Future for solar installers is bright, says government's solar advisor
Posted by Tasha Kosviner on 11 February 2014 at 3:24 pm
Solar panel installers have a two-year window in which to capitalise on the opportunities offered by the government incentives for installations. At least that’s the message from one of the country’s leading solar experts and government advisor on solar energy.
Speaking at the Solar Energy UK Roadshow in Huntingdon, Ray Noble told installers, manufacturers and industry experts that the solar industry was buoyant but that the gradual scaling back of incentives such as the feed-in tariff (FITs) and renewables obligation certificates (ROCs) meant that the time to act on solar PV is now.
The ROCs scheme, whereby generators of renewable energy receive certificates which they then sell back to energy companies in order to help energy companies meet their renewable energy targets, will close to new generators from March 2017.
Similarly, FIT rates for solar PV are reduced each year. This degression is designed to support the solar PV industry a little less each year until the price of solar electricity reaches grid parity - the point at which an alternative energy source generates electricity at a cost that is less than or equal to the price of purchasing power from the grid. Solar has already achieved grid parity in part of southern Europe but it is yet to reach that point in the UK.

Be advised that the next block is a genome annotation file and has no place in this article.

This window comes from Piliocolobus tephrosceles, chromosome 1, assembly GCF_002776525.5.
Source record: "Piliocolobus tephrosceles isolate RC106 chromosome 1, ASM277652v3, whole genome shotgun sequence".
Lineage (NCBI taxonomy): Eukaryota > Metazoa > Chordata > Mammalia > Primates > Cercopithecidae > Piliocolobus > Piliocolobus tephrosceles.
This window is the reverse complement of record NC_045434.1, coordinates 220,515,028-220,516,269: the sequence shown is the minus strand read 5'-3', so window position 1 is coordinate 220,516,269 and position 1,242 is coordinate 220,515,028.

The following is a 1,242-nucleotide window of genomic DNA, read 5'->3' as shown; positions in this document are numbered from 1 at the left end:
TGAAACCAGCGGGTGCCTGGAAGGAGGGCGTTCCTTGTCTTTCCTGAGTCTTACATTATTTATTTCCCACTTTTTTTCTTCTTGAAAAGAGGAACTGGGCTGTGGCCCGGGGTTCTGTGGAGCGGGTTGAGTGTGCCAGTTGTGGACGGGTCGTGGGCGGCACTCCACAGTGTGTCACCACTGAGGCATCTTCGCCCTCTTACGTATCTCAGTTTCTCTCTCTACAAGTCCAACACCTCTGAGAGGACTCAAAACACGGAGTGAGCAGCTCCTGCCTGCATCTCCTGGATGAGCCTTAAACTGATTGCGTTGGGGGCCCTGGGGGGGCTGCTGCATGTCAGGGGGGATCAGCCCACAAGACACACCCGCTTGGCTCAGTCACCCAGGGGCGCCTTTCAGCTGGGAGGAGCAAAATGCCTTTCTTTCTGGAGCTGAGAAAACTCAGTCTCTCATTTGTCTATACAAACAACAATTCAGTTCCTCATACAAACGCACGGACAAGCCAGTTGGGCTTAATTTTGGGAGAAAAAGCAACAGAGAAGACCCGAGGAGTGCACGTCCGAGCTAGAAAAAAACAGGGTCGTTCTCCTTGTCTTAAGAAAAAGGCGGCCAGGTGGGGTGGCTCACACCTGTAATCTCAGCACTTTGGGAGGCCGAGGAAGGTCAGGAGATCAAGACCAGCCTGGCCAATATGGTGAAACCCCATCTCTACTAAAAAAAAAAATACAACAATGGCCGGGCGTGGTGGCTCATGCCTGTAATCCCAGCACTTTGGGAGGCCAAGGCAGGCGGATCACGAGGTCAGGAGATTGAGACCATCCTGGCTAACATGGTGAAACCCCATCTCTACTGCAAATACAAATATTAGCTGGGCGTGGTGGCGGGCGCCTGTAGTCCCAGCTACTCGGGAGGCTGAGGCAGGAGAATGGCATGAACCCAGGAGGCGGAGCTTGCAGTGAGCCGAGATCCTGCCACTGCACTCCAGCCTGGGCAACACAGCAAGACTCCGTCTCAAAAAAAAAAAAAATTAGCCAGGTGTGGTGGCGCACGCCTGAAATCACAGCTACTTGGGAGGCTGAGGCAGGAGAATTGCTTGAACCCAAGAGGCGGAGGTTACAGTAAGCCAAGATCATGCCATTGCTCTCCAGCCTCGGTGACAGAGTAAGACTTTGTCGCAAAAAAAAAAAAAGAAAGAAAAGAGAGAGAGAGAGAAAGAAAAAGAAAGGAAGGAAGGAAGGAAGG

“Grid parity will be achieved long before the projected 2020,” Mr Noble, who is also the Solar Trade Association’s solar photovoltaic (PV) specialist consultant, told the roadshow. “My belief is that as the cost of solar comes down and the cost of grid electricity goes up, grid parity will happen in the next three years.”
“After the election it might be that incentives are tailed off or limited to just community groups and installations over 10MW,” he added. “So the time to go for it is now.”
Nonetheless, the future for solar remains bright, he added.
“Government policy is now to move away from small solar installation to larger fields and roofs,” he said. “Eighty per cent of planning permission application for solar fields are being granted and it’s a market that’s continuing to grow. Nothing can stop solar now.”
His assessment is echoed by energy and climate change minister Greg Barker who last week told the London leg of the roadshow that solar PV is now “a better investment than a pension.”
Mr Noble urged installers to start looking at larger roofs and covered car parks as potential for large scale solar installations. "Sensitively situated solar fields" were also a good investment. He also said the industry needed to begin working more closely with the construction industry to install building integrated PV panels (BIPV) in place of traditional building materials.
Solar Energy UK Roadshow, aimed at installers and manufacturers in the solar industry, took place in six locations across the UK from 3 to 11 February.
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